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Jonas M.M.,Childrens Hospital Boston | Block J.M.,Hepatitis B Foundation | Haber B.A.,Childrens Hospital of Philadelphia | Karpen S.J.,Baylor College of Medicine | And 6 more authors.
Hepatology | Year: 2010

Chronic hepatitis B virus (HBV) infection in children presents a therapeutic challenge for the practitioner. Decisions regarding selection of patients who may benefit from treatment, appropriate timing of treatment, and the choice of antiviral therapy are complex and are compounded by the limited number of drugs that have been studied in children. An expert panel of nationally recognized pediatric liver specialists was convened by the Hepatitis B Foundation on August 11, 2009, to consider clinical practice relative to the therapeutic options available for children. A detailed account of these discussions is provided, and the opinions expressed are based on consensus of the experts, as well as on published evidence when available. The panel concludes that, at this time, there is no established benefit of treatment of children in the immune tolerant phase, and there is a very high risk of development of drug resistance. In addition, there is no indication for treatment of children in the inactive carrier state. For children in the immune active or reactivation phases, liver histology can help guide treatment decisions, and family history of liver disease, especially hepatocellular carcinoma, may argue for early treatment in some cases. Outside of clinical trials, interferon is the agent of choice in most cases. Nucleos(t)ide analogues are secondary therapies, and children who receive these agents require careful monitoring for development of resistance. There are a few situations when treatment is indicated regardless of HBV DNA or alanine aminotransferase levels. There is still much to be elucidated about the appropriate use of HBV therapy in children. Until more clinical data and therapeutic options are available, a conservative approach is warranted. Copyright © 2010 American Association for the Study of Liver Diseases. Source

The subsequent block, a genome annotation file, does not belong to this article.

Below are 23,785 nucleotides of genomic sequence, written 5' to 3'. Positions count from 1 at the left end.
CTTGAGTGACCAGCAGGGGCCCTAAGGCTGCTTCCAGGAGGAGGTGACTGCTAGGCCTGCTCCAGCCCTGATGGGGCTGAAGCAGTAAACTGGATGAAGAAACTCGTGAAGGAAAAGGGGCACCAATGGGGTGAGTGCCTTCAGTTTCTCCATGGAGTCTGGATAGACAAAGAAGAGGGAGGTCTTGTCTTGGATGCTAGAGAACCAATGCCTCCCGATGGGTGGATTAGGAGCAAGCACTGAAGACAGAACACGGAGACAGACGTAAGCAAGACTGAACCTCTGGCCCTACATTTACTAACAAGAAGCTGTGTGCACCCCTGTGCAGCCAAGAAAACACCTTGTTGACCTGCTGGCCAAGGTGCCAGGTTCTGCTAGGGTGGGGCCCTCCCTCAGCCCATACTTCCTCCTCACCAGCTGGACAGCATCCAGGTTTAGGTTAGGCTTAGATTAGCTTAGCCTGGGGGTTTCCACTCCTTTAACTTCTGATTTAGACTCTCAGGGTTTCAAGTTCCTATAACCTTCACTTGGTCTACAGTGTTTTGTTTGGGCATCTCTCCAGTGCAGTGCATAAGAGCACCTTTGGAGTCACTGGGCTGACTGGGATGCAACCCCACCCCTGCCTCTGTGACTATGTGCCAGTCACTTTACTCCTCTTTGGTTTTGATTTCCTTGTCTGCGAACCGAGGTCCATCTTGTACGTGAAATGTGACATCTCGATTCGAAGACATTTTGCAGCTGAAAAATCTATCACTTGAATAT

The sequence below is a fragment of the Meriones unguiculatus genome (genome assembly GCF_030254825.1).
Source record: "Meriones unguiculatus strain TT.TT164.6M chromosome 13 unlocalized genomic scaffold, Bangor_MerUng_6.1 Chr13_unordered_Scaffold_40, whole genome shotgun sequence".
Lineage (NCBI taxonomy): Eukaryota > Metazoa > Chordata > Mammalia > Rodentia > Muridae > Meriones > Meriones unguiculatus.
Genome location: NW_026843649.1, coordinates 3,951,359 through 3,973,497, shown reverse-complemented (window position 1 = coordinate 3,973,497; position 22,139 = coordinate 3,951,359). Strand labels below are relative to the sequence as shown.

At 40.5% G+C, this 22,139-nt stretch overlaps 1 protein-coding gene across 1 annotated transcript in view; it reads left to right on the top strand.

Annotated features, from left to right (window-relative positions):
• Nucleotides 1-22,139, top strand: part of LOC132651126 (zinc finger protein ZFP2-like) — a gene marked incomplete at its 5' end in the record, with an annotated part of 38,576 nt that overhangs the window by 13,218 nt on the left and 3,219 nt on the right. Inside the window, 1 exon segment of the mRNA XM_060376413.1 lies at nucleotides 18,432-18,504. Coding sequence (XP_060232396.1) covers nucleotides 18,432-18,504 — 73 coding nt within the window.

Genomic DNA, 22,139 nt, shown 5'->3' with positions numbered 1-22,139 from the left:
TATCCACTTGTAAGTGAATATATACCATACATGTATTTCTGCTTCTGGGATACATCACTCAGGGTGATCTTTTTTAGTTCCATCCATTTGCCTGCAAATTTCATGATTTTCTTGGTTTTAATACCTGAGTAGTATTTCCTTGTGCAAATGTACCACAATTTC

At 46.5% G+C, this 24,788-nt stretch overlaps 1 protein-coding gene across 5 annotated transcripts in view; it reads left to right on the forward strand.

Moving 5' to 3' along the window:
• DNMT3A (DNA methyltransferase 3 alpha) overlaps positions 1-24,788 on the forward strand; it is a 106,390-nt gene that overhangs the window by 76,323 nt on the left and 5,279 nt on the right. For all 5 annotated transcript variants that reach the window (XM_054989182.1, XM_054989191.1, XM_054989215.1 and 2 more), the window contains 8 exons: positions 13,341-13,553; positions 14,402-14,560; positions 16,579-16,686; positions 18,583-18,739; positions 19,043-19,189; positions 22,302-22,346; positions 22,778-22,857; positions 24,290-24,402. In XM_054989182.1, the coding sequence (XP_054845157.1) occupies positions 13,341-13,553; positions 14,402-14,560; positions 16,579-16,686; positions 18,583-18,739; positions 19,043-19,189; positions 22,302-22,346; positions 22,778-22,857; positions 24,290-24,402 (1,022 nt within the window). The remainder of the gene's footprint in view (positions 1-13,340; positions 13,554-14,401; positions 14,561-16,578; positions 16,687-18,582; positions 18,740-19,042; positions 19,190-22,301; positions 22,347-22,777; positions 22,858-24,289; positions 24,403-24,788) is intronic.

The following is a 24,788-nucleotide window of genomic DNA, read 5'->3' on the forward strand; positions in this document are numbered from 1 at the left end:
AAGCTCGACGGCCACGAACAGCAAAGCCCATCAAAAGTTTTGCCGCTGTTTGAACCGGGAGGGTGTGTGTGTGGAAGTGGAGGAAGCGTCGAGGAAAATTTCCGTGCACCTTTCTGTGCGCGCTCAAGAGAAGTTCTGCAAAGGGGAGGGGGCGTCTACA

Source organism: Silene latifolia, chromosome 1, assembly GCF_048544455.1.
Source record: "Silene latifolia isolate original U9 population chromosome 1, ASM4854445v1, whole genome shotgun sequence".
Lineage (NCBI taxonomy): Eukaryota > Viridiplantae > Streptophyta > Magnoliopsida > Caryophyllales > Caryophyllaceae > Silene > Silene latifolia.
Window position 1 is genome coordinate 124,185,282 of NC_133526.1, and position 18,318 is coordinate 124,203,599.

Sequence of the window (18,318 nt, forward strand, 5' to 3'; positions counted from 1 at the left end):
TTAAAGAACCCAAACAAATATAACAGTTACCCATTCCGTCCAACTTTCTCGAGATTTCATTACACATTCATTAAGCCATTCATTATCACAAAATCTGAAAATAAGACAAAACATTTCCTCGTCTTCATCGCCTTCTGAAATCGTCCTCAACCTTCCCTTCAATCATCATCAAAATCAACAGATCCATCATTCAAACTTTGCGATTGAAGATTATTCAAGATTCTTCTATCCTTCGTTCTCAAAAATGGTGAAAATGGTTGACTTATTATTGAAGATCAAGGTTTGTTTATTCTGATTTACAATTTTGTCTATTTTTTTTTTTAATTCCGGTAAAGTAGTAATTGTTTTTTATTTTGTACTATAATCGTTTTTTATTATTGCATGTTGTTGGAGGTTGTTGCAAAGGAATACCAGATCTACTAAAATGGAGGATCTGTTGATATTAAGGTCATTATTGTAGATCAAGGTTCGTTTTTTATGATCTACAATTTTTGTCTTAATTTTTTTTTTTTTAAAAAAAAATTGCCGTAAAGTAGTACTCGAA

Persson E.C.,U.S. National Cancer Institute | Graubard B.I.,U.S. National Cancer Institute | London W.T.,Fox Chase Cancer Center | Weber J.-P.,Institute National Of Sante Publique Du Quebec | And 4 more authors.
International Journal of Cancer | Year: 2012

Dichlorodiphenyltrichloroethane (p,p'-DDT), an organochlorine pesticide known to have deleterious health effects in humans, has been linked to hepatocellular carcinoma (HCC) in rodents. A recent study has reported that p,p'-DDT and its most persistent metabolite, dichlorodiphenyldichloroethylene (p,p'-DDE), may also be associated with HCC in humans. To examine whether there is an association between p,p'-DDT and/or p,p'-DDE in a population at high-risk of developing HCC, a nested case-control study was conducted within the 83,794 person Haimen City Cohort in China. Sera and questionnaire data were collected from all participants between 1992 and 1993. This study included 473 persons who developed HCC and 492 who did not, frequency matched on sex, age and area of residence. p,p'-DDT and p,p'-DDE levels were determined by mass spectrometry. Hepatitis B viral infection status (based on hepatitis B virus surface antigen; HBsAg) was also determined. p,p'-DDT and/or p,p'-DDE serum levels were significantly associated with sex, area of residence, occupation, alcohol consumption and cigarette smoking. Adjusting for age, sex, area of residence, HBsAg, family history of HCC, history of acute hepatitis, smoking, alcohol, occupation (farmer vs. other) and levels of p,p'-DDT or p,p'-DDE, odds ratios (OR) and 95% confidence intervals (CI) were calculated via unconditional logistic regression. Overall, the highest quintile of p,p'-DDT was associated with an increased risk of HCC, OR = 2.96 95% CI; 1.19-7.40. There were no statistically significant associations with p,p'-DDE. Overall, these results suggest that recent exposure to p,p'-DDT may increase risk of HCC. Copyright © 2012 UICC. Source